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Man's 17 year hell living with mouse infestation in Harlesden home

PUBLISHED: 12:14 08 May 2019

Noel Blackman has been living with a rodent infestation for 17 years. Picture: Jonathan Goldberg

Noel Blackman has been living with a rodent infestation for 17 years. Picture: Jonathan Goldberg

Jonathan Goldberg

A disabled lecturer who has been living with a mice infestation for 17 years in his Harlesden home is pleading with his housing association to move him.

Noel Blackman's "nerves are shattered" from mice "causing a racket" in his flat in Shelley Road.

The 64-year-old claims the flats managed by Hyde Housing are built from plasterboard which the rodents nibble through from one flat to another.

"They are hiding behind the fridge, behind the washing machine," he said. They were living in the oven and before that under the sink.

"They come out at night, you hear them making a real racket and in the morning there are droppings on the kitchen skirting boards, all over the place. It's very stressful."

Pest control routinely come and lay traps he says but the mice simply "go away and breed and return".

"They seal one hole in the wall and the next day there are four new holes," he said.

"I've no idea why it's like this. The estate was built on a garbage dump, that's what I was told. The whole building has been infested since I moved in 17 years ago.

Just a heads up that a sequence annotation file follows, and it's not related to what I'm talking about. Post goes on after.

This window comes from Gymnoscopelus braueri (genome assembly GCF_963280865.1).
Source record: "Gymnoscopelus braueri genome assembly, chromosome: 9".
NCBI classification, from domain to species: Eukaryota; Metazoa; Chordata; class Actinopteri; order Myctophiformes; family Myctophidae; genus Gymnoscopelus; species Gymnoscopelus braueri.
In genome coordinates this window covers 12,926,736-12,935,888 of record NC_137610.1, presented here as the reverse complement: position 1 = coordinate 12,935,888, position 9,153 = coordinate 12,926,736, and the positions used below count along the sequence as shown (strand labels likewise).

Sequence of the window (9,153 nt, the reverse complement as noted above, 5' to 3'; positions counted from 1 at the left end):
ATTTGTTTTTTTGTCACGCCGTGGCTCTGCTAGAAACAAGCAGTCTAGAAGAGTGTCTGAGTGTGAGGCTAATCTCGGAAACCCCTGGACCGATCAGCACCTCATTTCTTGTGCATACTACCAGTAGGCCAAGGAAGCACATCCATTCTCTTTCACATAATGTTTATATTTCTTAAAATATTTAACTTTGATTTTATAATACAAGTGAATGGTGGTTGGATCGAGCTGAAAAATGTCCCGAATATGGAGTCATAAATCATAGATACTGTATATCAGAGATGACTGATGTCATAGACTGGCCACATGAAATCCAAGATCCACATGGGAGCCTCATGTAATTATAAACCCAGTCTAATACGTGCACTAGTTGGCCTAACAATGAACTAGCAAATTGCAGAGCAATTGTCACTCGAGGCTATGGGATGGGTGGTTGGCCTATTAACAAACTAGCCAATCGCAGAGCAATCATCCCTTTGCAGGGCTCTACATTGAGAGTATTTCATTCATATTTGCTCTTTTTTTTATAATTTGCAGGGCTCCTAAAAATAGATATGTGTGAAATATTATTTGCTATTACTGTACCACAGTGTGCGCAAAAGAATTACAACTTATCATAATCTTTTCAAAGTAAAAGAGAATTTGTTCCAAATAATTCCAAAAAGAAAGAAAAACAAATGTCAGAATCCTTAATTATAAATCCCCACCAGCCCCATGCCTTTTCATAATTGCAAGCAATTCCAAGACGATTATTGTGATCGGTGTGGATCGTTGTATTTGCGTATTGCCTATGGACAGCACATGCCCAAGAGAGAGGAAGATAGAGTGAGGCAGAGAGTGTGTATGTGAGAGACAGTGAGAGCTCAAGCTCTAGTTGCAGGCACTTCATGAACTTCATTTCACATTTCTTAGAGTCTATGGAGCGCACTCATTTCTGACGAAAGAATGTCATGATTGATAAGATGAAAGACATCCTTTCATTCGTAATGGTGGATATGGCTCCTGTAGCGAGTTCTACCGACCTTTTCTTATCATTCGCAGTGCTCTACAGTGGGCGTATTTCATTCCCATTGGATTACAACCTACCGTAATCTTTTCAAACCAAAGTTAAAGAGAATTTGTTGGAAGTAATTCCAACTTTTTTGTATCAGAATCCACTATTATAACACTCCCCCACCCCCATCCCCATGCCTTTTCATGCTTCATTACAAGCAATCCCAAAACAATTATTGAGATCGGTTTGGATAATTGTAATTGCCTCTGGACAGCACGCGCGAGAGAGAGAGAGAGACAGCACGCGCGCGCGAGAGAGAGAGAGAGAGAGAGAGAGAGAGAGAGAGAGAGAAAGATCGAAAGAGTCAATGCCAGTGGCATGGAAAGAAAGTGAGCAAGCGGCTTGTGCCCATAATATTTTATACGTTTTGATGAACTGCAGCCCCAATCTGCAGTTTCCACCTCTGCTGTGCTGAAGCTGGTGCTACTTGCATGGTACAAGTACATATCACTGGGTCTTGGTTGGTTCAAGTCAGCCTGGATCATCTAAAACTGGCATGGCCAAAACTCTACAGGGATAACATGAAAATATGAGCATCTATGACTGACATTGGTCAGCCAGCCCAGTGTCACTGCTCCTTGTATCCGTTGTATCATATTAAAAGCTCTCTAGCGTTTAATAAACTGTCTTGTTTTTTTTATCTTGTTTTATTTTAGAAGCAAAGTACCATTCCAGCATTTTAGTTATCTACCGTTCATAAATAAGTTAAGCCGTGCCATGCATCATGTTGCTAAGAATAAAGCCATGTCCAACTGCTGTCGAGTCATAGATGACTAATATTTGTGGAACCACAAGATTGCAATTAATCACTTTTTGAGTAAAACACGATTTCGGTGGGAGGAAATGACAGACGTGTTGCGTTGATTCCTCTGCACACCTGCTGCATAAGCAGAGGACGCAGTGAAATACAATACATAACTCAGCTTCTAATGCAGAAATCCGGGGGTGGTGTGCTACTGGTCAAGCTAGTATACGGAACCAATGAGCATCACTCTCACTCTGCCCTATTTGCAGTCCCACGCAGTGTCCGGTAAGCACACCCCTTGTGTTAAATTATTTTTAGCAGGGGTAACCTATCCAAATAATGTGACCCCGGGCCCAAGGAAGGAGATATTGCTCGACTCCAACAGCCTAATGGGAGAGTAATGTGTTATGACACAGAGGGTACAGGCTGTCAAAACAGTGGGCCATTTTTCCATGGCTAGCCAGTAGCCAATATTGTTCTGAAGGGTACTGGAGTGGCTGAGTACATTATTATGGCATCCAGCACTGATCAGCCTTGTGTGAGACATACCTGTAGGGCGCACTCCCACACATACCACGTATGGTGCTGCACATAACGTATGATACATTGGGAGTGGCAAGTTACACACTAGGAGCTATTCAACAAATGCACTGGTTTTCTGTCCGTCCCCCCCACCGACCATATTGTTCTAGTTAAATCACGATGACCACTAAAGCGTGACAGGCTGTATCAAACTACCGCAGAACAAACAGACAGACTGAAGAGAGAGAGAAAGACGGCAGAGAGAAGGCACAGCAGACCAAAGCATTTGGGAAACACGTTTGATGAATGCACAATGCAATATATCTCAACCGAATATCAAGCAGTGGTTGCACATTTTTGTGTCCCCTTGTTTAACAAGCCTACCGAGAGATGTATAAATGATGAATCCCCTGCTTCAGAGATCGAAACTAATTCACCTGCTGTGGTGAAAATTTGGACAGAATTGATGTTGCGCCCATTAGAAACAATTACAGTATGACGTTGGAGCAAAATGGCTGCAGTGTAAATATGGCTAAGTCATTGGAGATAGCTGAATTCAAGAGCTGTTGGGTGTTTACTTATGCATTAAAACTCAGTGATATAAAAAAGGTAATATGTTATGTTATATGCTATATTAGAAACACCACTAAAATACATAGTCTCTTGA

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"The mice travel through the crevices of the building from one flat to the other. The tenants are fed up with this situation.

"I want to be gone from here. I don't want to live here anymore."

In 2017 his oven was condemned after rodents chewed through the wires so now he must use a microwave.

Rodents have feasted on his clothes and, he claims, are contributing to deteriorating health conditions.

The former martial arts instructor had three operations on his knee caused by a "skin disease."

"The mice have caused me to have urine infections and I have had numerous kidney scans during the last few years. I am constantly running to the toilet.

"Just a flicker and I jump. At night I carry a stick and am constantly tapping bookcases and cupboards and scanning the floor. It's hell."

He added: "The entire building needs to be either fully sealed or it should be destroyed and rebuilt from scratch in concrete. The housing authority is spending more money on pest control persons than it would have cost to build the place properly in the first instance."

Mark Batchelor, director of Hyde Group Property Services, said: "Unfortunately we cannot comment on this case because it is subject to legal proceedings. However, carrying out repairs and maintenance and ensuring that our customers are safe in their homes is Hyde's priority."

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